This transnational dimension remains fundamental to the character of far-right mobilization today, even as the technologies, strategies and targets of these movements have profoundly changed. While weaponizing algorithms and social media platforms, different cohorts of nationalists, neo-fascists and other extremists continue to look to one another for examples, support and inspiration across the world. In the process, they are improvising new globally available templates for recruitment narratives and actions.

The recent fusion of Serbian and white nationalist tropes is a telling example of this transnational history of extremism.

During the 1990s, Karadzic promoted organized violence against Bosnian Muslims with a slew of grotesque narratives. To his Serb supporters, Karadzic peddled stories of impending doom at the hands of bloodthirsty and aggressively reproducing Muslims in Bosnia and Kosovo. The only remaining defense against Serb demographic decline, Karadzic claimed, was preventive violence to separate the different ethnic groups.

Anxious to impress the West by cloaking murder in respectable garb, Karadzic and his cronies often played on the idea of a global “clash of civilizations.” Full-time conspiracy theorists like Srdja Trifkovic have made international careers telling tall tales of Serb nationalists as defenders of a civilized West against a Muslim tide from the East.

It’s not hard to see how these extremist ideas — and the violent acts that accompanied them — would find a new home in the flourishing Islamophobic movements of the 21st century. Since the 2000s, an array of white supremacists and other aspiring extremists worldwide have seized on these Karadzic-era myths, retooling them in racial terms, demonizing Muslims and non-white “immigrants” and disseminating such ideas for further imitation and improvisation.

For Anders Breivik, the Norwegian terrorist who killed 77 people in a 2011 attack, Karadzic was not just another crusader from the distant past but a living idol, someone he aspired to meet. Brenton Tarrant, the suspect in last week’s massacre in New Zealand, also paid homage to Karadzic alongside other Christian European “defenders” against a tide of Muslims and more generally non-white “immigrants.” Like Breivik, Tarrant spent a significant portion of his manifesto retracing and updating Karadzic’s fantasies, from the Muslim demographic threat to the need for preventative violence against non-white “invaders.” He even made several trips from his native Australia to the Balkans since 2016, apparently searching for inspirational sites of Ottoman-era battles. Online and in real life, he found a global cohort of allies who eagerly stoked his violent fantasies.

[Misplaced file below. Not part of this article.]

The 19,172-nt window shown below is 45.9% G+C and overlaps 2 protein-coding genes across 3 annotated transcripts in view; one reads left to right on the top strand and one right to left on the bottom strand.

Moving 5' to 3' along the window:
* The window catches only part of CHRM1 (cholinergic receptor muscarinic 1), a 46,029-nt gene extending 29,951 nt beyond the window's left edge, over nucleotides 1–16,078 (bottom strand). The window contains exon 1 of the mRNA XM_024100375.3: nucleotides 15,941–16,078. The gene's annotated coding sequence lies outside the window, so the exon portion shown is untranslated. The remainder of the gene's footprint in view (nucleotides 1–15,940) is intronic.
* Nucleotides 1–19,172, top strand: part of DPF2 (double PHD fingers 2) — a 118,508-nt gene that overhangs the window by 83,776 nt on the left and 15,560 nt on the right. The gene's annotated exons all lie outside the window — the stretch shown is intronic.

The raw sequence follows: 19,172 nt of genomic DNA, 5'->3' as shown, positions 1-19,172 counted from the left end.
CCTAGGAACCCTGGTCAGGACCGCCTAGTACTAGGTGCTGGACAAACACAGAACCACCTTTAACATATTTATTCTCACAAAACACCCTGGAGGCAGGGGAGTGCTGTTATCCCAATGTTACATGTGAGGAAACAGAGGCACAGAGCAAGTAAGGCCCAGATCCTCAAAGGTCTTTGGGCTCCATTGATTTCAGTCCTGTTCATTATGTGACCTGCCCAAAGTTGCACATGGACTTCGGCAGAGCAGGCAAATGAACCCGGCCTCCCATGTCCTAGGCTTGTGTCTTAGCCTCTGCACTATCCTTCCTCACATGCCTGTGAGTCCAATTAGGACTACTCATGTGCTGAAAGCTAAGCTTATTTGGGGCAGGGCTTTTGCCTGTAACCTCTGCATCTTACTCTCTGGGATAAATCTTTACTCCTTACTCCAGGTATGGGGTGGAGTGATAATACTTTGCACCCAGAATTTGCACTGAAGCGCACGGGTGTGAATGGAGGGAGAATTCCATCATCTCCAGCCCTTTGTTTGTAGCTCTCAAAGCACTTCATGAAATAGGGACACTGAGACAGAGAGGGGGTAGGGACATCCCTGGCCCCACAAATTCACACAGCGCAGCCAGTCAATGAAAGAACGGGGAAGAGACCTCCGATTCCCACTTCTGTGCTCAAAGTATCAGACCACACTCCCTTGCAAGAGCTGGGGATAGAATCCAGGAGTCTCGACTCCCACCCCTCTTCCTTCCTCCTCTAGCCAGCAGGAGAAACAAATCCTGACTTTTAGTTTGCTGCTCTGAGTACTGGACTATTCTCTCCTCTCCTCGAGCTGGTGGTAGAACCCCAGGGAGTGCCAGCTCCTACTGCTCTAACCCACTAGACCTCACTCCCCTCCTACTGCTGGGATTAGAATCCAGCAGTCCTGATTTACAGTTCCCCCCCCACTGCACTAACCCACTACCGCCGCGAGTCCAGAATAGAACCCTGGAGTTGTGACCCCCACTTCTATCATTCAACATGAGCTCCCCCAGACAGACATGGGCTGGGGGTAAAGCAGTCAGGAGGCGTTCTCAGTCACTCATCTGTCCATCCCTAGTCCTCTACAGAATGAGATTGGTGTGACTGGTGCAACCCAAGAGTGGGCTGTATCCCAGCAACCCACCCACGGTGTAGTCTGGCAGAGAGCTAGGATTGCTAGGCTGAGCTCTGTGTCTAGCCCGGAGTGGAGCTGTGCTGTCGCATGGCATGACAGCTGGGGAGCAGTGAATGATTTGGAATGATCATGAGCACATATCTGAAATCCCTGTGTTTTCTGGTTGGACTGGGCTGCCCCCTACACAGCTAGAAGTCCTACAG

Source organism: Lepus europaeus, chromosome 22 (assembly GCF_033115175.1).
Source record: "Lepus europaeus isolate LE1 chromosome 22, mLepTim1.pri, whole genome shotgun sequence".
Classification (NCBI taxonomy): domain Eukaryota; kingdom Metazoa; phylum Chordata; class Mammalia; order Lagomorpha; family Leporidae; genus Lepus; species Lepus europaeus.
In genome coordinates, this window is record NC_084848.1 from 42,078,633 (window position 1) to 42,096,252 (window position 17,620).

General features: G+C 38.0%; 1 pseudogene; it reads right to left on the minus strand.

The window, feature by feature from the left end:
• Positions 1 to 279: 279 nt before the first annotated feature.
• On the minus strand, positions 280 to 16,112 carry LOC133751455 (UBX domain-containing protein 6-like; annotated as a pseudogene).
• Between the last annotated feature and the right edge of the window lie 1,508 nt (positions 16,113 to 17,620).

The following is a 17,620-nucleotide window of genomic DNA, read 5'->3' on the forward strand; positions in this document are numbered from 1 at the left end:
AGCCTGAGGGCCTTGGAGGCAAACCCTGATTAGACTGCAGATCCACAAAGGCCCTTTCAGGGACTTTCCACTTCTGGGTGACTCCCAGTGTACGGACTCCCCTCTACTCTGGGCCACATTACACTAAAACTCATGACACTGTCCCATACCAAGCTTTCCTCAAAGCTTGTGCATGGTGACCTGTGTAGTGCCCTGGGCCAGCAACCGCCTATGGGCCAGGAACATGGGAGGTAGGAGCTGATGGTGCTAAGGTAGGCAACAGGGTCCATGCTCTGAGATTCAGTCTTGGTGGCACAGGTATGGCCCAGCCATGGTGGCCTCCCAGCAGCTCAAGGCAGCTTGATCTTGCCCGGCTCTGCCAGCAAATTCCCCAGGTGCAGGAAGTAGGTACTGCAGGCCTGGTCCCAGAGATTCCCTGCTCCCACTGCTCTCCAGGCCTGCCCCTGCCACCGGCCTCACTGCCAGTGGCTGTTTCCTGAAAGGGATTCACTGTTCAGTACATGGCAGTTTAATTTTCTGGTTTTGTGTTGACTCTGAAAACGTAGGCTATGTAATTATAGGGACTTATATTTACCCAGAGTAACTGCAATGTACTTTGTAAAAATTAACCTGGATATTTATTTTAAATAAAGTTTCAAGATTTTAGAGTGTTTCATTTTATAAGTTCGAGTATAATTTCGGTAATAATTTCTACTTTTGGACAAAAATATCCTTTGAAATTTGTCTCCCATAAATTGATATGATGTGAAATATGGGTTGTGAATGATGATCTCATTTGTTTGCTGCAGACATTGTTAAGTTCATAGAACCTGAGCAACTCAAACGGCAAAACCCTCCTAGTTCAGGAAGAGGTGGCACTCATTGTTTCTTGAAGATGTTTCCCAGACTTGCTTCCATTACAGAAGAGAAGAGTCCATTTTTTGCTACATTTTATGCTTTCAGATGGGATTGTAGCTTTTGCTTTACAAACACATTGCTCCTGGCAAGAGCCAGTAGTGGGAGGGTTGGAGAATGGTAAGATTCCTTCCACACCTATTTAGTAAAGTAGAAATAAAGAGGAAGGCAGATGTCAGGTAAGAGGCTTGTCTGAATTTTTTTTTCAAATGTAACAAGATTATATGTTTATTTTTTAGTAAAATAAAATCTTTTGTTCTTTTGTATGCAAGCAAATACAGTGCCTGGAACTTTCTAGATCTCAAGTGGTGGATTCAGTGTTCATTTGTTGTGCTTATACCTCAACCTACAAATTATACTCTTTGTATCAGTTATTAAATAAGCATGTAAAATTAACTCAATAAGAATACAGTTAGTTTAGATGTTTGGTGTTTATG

To be clear, the incoherent but incendiary mishmash of conspiracies, myths and memes behind these attacks do not have Serbian — or for that matter uniquely French, American or Australian — origins. Far from having any single-country origin, the history of such extremist movements shows us that they thrive on global connectivity and mutual imitation. As a recent investigative report shows, contemporary Serbian nationalists are collaborating with far-right British contacts, who in turn develop new strategies of recruitment for extremist causes elsewhere in Europe and the United States. This is the norm, not the exception, in the history of such movements.

Nationalist politics are never confined to any one country, no matter how remote or obscure. Nationalism always involves international mobilization of different social elements linked by similar views, often conspiracy theories and appeals to violence for defense of national interests or racial purity.

Understanding the contemporary appeal of nationalism and white supremacy as inextricably linked problems is essential to any effort to defeat these movements.

Put another way, we must resist the comforting but false thought that the violent ideologies behind organized mass murder will somehow just stay in New Zealand, in Bosnia or somewhere “over there.” They are already here.